From its description by Aarons and Loftus, Angleton’s team appears to have been tracking communists in the Italian underground – which would have been consistent with Washington’s postwar policy of backhanding leftwing resistance leaders, from European partisans to Vietnam’s Ho Chi Minh, irrespective of the magnitude of their contributions to the Allied cause.
Angleton’s team reportedly debriefed Rauff at length, probably about what he had learned when he carried out Wolff’s orders to liquidate the resistance. After Angleton’s team released him, Rauff established contact with his former SS colleague Friederich Schwendt – who was already on the payroll of the U.S. Army Counter-Intelligence Corps [CIC] and, like Rauff himself, was wanted for murder.
Schwendt was also a master counterfeiter. He laundered his product through banks, obtaining legitimate Western currency in return – enough, in fact, that over the next three years, Rauff was able to furnish thousands of fellow war criminals false identities and one-way tickets to South America.
Rauff himself wound up in Chile, where he later reportedly advised Gen. Augusto Pinochet’s ruthless secret police.
As for Allen Dulles, he became director of the CIA from 1953 to 1961. Under his leadership, the CIA overthrew democratically elected governments in Iran  and Guatemala  and replaced them with anti-democratic dictatorships. To this day, neither country has fully regained its democratic footing.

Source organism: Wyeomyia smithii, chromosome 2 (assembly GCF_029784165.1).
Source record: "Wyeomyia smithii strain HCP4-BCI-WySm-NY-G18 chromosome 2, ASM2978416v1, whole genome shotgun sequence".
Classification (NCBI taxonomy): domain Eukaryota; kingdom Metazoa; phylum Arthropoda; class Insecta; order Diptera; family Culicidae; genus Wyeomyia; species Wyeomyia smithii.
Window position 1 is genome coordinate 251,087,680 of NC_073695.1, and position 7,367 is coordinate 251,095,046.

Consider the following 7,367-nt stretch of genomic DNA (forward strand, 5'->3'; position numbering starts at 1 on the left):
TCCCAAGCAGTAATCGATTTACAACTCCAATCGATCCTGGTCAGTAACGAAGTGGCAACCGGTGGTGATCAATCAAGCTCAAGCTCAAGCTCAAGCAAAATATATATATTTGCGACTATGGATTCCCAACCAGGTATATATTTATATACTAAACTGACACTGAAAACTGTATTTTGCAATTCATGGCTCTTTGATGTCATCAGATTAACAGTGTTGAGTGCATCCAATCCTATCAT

After the CIA’s disastrous 1961 Bay of Pigs invasion, President John F. Kennedy sacked Dulles, but Dulles did not wander far from the centers of power. After JFK’s assassination two years later, President Lyndon B. Johnson asked Dulles to serve on the Warren Commission’s investigation of Kennedy’s murder.
Dulles died on 29 January 1969. However, even today, seven decades after Dulles opened the door to U.S. collaboration with Nazi war criminals, his decision continues to infect government actions around the globe.
Jerry Meldon, Associate Professor of Chemical Engineering at Tufts University in Medford, Massachusetts, is the English translator of "The Great Heroin Coup", by Danish journalist Henrik Kruger
The Peróns: Argentina’s Populist Power Couple
Understandably, the mainstream media have chosen to ignore the first results of the much-ballyhooed “CEANA” investigations into Argentina’s alleged Nazi past. CEANA is the Argentine “Commission of Inquiry into the Activities of Nazism in Argentina” [Comisión Para el Esclarecimiento de las Actividades del Nazismo en la Argentina].
On 11 November 1999, CEANA, an official board of inquiry, issued preliminary findings after a comprehensive and exhaustive investigation. Established by Argentine Foreign Minister Guido Di Tella in 1997 to determine the truth about the extent of Nazi infiltration and stolen gold hoards allegedly brought to Argentina by German submarines during the closing days of the war, CEANA was staffed by a team of international scholars, chosen for a belief in their integrity, who, to further ensure their findings would be accepted by the world, were monitored by Jewish academic and media shepherds. The CEANA commission was granted full access to the state archives of the nations of Argentina, the United States, Great Britain, Switzerland, Germany, Italy, France, Belgium and Portugal.